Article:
Radiation Pneumonitis (inflammation of lung tissue)

In some cases (depending on the location of the area to be treated) there may be a slight increased risk of radiation pneumonitis. This condition is an inflammation of lung tissue which can result in shortness of breath and a dry cough. The doctor will plan your treatment to reduce this risk as much as possible and if you have any concerns please talk to a member of staff or ask to speak with your doctor.

Pain on swallowing

You may find that taking soluble painkillers before mealtimes can help you chew and swallow more easily. It is important to take painkillers regularly to maximise their benefit but to never exceed the recommended dosage, please ask the Radiographers about this.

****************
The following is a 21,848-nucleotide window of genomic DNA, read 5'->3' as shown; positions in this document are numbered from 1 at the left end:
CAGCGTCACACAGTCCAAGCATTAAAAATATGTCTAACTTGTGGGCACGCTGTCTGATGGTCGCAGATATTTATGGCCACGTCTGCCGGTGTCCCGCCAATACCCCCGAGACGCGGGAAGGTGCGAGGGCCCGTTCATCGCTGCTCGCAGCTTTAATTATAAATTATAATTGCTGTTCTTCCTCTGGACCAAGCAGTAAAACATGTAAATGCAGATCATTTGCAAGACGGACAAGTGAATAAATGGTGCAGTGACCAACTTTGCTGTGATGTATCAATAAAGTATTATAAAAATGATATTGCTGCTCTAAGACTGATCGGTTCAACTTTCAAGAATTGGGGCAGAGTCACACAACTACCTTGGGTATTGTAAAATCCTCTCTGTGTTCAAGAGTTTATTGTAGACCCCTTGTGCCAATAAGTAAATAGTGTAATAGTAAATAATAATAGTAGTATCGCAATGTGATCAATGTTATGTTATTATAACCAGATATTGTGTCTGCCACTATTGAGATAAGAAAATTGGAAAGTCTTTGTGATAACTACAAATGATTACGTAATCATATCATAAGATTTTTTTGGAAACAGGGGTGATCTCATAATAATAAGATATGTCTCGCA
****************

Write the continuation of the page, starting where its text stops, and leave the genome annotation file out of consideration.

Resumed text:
It may also be necessary to change your diet if you are experiencing pain when swallowing. A softer diet, avoiding hot and spicy foods and eating smaller amounts more regularly may be easier to cope with. Try eating foods with sauces and gravies and avoid rough-textured food like
toast, crisps or raw vegetables as they can irritate your oesophagus if it is sore. Keep eating your favourite foods where possible, but make changes to soften them. For example, finely chop meat and vegetables
then casserole or stew them; and cut the crusts off bread for softer sandwiches. If you have a blender you could liquidise cooked foods.

It is advisable to increase your fluid intake while having radiotherapy treatment. Carrying a bottle of water with you at all times and having sips throughout the day will help with this. Alcoholic spirits should